One might say that superintendents make the best demographers because they are the first to see demographic changes in their communities as students arrive to school each year. As such, superintendents play an important role to help the public understand demographic and socioeconomic shifts and to better support children, youth, families, and communities.
A group of active and retired D.C.-area superintendents met in the fall of 2015 to address the demographic shifts in the Greater Washington region and the implications for education and economic opportunity. The Washington-Area School Study Council (WASSC), a peer learning network for active and retired superintendents in the D.C. area, hosted the event with IEL, which has paid close attention to demography for decades, including running a Center for Demographic Policy in the 1980s and 90s.
The event drew on the expertise of three speakers, who addressed demographic shifts and their implications from a national, regional, and local perspective: William Frey, Senior Fellow at The Brookings Institution, Metropolitan Policy Program; Terry L. Clower, Director of the Center for Regional Analysis at George Mason University; and Bruce Crispell, Director of the Division of Long-Range Planning for Montgomery County Public Schools.
Frey highlighted findings from his book Diversity Explosion, noting that 49% of children under five in the U.S. are children of color. By 2050, the U.S. is projected to be a ”no racial majority” nation. The demographic changes are occurring by generations, as the more rapidly aging white population decreases and a young Hispanic population increases. He noted that the demographic trends offer an opportunity for integration of students in cities and suburbs and for reducing neighborhood segregation in the future.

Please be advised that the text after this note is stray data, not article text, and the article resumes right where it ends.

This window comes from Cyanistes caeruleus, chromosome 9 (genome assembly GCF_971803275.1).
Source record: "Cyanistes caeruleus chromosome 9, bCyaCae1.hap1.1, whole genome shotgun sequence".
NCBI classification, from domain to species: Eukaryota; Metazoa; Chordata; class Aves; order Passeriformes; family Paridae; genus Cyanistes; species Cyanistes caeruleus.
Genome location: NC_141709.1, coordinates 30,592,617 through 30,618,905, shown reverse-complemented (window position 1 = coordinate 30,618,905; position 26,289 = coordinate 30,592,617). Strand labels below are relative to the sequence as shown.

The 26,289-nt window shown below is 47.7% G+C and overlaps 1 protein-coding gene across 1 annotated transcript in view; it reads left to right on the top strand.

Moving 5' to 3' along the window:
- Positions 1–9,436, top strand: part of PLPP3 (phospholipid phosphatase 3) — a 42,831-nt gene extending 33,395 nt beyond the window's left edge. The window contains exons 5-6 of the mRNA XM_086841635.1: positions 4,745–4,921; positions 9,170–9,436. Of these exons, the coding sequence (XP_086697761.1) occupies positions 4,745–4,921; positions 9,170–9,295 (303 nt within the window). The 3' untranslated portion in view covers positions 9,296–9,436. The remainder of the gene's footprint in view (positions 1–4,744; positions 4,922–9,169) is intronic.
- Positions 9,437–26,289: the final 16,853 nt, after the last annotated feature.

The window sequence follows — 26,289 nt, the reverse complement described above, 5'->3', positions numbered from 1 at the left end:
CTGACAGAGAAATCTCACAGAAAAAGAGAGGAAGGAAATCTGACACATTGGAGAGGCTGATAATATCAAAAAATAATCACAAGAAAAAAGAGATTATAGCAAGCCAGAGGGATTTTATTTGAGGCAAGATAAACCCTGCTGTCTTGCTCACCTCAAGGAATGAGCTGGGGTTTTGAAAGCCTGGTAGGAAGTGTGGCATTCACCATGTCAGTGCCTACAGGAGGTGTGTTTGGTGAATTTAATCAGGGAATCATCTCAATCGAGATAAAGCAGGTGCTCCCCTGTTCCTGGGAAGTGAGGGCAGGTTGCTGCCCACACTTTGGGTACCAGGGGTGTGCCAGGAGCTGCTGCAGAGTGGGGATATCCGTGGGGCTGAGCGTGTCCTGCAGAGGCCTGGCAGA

Clower honed in on the D.C. area, noting that as the median house sale prices continue to increase, more people are taking on second jobs to get by and are seeking more affordable housing in the outer rings of the region. Federal government jobs are also becoming less reliable as budget cuts have decreased employment opportunities in this sector since 2010, when 40% of jobs in the D.C. area were tied to the federal government. The most significant regional growth is in professional and business services, education and health, and leisure and hospitality industries. The region continues to be demographically diverse, with international residents contributing to the largest growth within the District.
Crispell noted that in 1972 only 4% of students in Montgomery County were eligible for free-and reduced-price lunch, and now 35% are, and 80% of eligible students qualify for free lunch. This rapid change reflects a larger national trend of poverty moving to the suburbs and the need for counties to change their policies and practices to respond to the needs of their student populations.
Superintendents affirmed that each of their districts or counties—whether urban, suburban, or rural—are undergoing rapid demographic and socioeconomic shifts. As district leaders, they know they play crucial roles in informing others of these changes and leading efforts to get local elected officials and civic and business leaders to embrace and support schools as these changes continue. One area superintendent recently opened two new international high schools designed to meet the educational needs of immigrant students with limited English language skills.
For all superintendents in the Washington metropolitan area—and across the country—these demographics shifts demand courageous leadership. Leadership explains how their student populations are changing and what kinds of investments and changes in practices are needed to respond. Ultimately, they must rally their communities around a common vision of success for all students.